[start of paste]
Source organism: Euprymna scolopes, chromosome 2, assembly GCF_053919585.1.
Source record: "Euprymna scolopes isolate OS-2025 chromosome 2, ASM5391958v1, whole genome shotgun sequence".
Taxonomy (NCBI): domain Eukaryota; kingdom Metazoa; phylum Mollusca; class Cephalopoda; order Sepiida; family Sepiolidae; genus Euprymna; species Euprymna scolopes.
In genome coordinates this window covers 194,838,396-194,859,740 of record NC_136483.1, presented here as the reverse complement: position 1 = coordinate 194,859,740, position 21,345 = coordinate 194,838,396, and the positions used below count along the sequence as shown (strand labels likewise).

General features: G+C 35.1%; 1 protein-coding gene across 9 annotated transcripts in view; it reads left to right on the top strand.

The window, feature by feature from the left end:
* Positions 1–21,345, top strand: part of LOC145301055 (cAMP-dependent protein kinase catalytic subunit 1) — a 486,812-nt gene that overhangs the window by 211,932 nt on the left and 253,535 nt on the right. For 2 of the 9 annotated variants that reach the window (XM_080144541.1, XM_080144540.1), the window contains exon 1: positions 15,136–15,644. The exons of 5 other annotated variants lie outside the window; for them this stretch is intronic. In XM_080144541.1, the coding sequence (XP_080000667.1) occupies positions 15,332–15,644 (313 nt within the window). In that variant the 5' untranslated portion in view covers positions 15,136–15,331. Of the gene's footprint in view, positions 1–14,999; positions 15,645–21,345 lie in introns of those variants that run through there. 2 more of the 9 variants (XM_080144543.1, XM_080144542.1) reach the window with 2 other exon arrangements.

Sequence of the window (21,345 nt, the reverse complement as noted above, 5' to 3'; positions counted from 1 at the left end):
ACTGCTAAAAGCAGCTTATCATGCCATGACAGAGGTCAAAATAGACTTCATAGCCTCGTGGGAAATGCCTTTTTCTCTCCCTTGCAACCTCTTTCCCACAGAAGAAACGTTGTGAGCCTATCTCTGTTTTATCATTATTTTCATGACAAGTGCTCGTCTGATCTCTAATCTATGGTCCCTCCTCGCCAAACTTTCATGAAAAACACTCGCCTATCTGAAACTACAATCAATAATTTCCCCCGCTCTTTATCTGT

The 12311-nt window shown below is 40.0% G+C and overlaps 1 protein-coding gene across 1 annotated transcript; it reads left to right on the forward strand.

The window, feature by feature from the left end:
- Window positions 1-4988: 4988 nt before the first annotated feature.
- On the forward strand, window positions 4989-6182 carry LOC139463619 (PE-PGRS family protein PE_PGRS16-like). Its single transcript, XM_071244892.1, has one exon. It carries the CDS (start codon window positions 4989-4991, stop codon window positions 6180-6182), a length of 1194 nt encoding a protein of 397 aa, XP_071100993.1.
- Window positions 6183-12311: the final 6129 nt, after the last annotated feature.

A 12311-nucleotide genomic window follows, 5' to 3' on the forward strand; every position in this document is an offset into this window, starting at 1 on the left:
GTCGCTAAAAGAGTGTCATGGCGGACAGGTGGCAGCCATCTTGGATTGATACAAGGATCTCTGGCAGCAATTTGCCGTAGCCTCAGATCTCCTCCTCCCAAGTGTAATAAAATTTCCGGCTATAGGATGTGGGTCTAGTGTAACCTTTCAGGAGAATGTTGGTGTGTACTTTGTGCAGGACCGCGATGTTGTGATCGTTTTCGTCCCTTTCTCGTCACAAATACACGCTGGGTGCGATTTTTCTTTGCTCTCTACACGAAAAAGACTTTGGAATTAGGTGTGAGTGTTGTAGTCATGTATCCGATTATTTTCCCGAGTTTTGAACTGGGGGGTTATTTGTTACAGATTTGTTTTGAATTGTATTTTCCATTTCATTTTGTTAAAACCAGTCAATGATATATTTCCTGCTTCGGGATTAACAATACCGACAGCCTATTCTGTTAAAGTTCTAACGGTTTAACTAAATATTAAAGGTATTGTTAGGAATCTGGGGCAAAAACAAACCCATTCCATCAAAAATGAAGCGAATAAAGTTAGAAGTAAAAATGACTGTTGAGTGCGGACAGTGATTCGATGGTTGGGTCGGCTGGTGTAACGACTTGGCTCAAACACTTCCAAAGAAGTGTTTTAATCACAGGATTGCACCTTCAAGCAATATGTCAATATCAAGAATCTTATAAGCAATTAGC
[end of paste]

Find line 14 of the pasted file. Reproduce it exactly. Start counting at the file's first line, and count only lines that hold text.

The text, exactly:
- Window positions 6183-12311: the final 6129 nt, after the last annotated feature.